Monday, August 20, 2012

Tony Scott, 1944-2012, Director

The best compliment I think you can pay a director is that his work is entertaining and unpretentious. Over a 30 plus year career, Tony Scott was certainly that. He was the king of the Hollywood action picture that didn't assume its audience were barely sentient beings. He made movies for adults that liked spectacle. 

Tony Scott 1944-2012

Perhaps his biggest hit was the decade defining Top Gun which launched the career of Tom Cruise, its tale of  overheated fighter pilots acting as the best recruiting poster the U.S. military ever had. It may not have been to everyone's taste but the numbers didn't lie. For Tony, they never did. His work was always commercially viable. He followed Top Gun with the likes of Beverly Hills Cop II and The Last Boy Scout, the latter of which stands out today as being one of the last of the 80's style action pictures replete with excess violence, profanity and some great one liners. They were of their time and Tony was the master:

It was not his best work however, that was to come later on with his adaptation of an early Quentin Tarantino script in 1993's True Romance. Tarantino's script is a heady mix of road movie, love story and crime drama. He combined this with a great cast including James Gandolfini, Gary Oldman, Christopher Walken and Dennis Hopper. The famous scene between the latter two still stands today as one of the greats, if you haven't seen it yet you really should watch the below:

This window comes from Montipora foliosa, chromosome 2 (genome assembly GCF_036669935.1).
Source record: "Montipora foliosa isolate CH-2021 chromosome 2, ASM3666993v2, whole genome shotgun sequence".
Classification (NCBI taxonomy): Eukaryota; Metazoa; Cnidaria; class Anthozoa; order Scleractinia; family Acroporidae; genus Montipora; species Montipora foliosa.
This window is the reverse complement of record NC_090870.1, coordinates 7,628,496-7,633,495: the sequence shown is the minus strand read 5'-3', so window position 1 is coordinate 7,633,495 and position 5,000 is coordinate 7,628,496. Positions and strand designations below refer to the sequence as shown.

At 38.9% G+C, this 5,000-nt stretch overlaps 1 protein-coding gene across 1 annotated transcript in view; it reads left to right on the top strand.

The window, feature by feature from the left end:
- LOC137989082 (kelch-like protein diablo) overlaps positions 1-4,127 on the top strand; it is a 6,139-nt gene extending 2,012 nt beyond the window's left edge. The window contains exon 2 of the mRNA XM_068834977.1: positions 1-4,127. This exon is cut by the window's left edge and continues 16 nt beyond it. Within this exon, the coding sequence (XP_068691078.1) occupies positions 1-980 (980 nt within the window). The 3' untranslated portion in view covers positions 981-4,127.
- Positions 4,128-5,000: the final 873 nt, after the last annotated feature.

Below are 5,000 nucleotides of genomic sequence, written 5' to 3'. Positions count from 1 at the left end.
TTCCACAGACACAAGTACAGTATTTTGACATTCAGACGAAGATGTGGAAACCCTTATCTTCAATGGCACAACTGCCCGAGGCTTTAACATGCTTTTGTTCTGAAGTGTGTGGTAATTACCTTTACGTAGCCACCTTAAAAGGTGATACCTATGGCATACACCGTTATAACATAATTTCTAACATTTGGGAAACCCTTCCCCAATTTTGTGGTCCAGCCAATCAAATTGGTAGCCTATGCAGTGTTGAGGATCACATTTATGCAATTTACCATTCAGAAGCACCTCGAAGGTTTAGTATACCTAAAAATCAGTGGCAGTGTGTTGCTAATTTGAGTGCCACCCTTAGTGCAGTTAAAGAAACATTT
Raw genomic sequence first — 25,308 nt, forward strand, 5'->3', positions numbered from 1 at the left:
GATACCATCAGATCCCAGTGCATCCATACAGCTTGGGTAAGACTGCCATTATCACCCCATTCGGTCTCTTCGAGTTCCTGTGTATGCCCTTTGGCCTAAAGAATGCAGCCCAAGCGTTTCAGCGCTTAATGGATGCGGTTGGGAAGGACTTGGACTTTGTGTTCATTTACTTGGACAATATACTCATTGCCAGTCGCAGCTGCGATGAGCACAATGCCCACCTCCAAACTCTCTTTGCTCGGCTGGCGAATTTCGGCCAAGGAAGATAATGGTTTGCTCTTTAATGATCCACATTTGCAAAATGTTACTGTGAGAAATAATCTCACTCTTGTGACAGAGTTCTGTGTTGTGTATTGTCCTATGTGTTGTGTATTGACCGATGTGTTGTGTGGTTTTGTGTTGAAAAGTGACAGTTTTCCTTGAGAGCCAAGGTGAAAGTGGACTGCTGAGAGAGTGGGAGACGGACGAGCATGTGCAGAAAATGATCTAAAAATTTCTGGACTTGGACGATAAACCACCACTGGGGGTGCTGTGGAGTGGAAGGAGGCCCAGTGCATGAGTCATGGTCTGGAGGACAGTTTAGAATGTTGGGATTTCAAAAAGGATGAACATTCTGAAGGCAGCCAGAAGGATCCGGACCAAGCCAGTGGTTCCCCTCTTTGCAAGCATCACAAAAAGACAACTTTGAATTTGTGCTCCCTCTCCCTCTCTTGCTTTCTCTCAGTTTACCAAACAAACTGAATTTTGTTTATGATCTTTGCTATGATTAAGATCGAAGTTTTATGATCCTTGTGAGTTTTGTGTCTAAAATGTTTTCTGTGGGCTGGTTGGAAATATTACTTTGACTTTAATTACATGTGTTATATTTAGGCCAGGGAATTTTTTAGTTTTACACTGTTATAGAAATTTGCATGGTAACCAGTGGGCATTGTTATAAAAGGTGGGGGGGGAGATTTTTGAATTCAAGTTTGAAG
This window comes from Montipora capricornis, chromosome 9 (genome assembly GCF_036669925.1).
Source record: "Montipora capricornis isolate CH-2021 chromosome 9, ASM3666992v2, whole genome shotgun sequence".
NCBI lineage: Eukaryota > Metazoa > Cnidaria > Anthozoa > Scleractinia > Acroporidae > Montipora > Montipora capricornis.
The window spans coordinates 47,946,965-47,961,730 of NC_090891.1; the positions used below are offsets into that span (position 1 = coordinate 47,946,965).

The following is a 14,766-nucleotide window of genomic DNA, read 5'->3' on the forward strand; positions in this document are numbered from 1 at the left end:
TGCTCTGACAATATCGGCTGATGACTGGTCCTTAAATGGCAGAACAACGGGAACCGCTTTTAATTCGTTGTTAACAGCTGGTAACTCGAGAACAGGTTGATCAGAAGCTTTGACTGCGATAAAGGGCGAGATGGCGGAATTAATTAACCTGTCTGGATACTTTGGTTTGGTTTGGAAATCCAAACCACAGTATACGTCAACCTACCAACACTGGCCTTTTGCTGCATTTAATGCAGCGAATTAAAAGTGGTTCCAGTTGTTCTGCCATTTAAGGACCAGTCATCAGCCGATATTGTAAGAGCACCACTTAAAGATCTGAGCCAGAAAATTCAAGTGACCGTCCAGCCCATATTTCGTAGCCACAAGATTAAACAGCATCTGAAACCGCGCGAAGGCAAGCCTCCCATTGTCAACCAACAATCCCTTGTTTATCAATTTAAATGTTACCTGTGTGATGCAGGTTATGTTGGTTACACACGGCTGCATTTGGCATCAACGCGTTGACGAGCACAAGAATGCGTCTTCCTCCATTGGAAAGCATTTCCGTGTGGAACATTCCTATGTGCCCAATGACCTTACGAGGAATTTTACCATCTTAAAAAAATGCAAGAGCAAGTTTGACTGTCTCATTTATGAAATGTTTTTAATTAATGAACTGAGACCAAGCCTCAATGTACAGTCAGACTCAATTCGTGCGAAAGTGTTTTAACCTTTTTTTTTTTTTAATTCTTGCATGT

He followed this with Crimson Tide and Enemy of the State, both in collaboration with the great Gene Hackman. The first was an old school thriller about the paranoia aboard a submarine at war, a very tightly made film you can feel the sweat dripping off the characters deep beneath the ocean. The second was equally about paranoia, this time to do with the encroachment of the state on civil liberties with the growth of information technology. Both were big hits in their day and have stood the test of time.

2001's Spy Game is a much overlooked film, it was direct to video on this side of the Atlantic which is a shame and surprising given the combination of Robert Redford and Brad Pitt. It tells a story of a friendship over the course of the cold war amongst two CIA spies. The Daily Flick review is here.

He hadn't slowed down as a director over recent years and was still turning out enjoyable cinema. 2004's Man on Fire will I think be seen as a minor classic in years to come. It is exactly the kind of revenge thriller that has like Peckinpah's Bring Me the Head of Alfredo Garcia become lauded in recent years. A dark and disturbing look at vengeance on the streets of Mexico City, it drips with character and moves to the beat of the drug trade which fuels the violence in that country.

Tony's last completed film, 2010's Unstoppable was again a collaboration with Denzel Washington, this time a very old school tale of a runaway train based on a true story. It was a simple, highly entertaining thriller that didn't hang around long enough to irritate. That seems to be the most one can hope for from a studio blockbuster any more. It is a true shame that we won't have any more Tony Scott films.

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